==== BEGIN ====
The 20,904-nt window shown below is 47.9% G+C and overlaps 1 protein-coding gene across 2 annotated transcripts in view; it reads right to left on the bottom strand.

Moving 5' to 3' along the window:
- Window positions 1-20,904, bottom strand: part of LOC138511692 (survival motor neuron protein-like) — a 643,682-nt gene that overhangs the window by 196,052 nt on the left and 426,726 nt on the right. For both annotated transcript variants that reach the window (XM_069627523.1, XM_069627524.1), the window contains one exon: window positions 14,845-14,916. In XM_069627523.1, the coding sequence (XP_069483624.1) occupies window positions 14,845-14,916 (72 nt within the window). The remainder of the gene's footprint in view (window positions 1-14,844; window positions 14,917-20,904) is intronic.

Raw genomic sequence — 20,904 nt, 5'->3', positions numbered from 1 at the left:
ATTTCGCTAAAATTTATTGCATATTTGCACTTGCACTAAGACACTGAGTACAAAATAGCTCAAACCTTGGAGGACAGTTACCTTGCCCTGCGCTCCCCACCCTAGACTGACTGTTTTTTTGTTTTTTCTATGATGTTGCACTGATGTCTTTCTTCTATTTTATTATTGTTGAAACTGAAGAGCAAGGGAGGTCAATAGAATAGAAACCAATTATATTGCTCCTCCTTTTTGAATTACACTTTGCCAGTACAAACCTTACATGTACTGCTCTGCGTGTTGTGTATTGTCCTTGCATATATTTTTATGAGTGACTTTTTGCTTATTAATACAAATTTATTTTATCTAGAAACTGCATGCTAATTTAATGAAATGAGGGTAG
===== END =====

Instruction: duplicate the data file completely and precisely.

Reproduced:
The 20,904-nt window shown below is 47.9% G+C and overlaps 1 protein-coding gene across 2 annotated transcripts in view; it reads right to left on the bottom strand.

Moving 5' to 3' along the window:
- Window positions 1-20,904, bottom strand: part of LOC138511692 (survival motor neuron protein-like) — a 643,682-nt gene that overhangs the window by 196,052 nt on the left and 426,726 nt on the right. For both annotated transcript variants that reach the window (XM_069627523.1, XM_069627524.1), the window contains one exon: window positions 14,845-14,916. In XM_069627523.1, the coding sequence (XP_069483624.1) occupies window positions 14,845-14,916 (72 nt within the window). The remainder of the gene's footprint in view (window positions 1-14,844; window positions 14,917-20,904) is intronic.

Raw genomic sequence — 20,904 nt, 5'->3', positions numbered from 1 at the left:
ATTTCGCTAAAATTTATTGCATATTTGCACTTGCACTAAGACACTGAGTACAAAATAGCTCAAACCTTGGAGGACAGTTACCTTGCCCTGCGCTCCCCACCCTAGACTGACTGTTTTTTTGTTTTTTCTATGATGTTGCACTGATGTCTTTCTTCTATTTTATTATTGTTGAAACTGAAGAGCAAGGGAGGTCAATAGAATAGAAACCAATTATATTGCTCCTCCTTTTTGAATTACACTTTGCCAGTACAAACCTTACATGTACTGCTCTGCGTGTTGTGTATTGTCCTTGCATATATTTTTATGAGTGACTTTTTGCTTATTAATACAAATTTATTTTATCTAGAAACTGCATGCTAATTTAATGAAATGAGGGTAG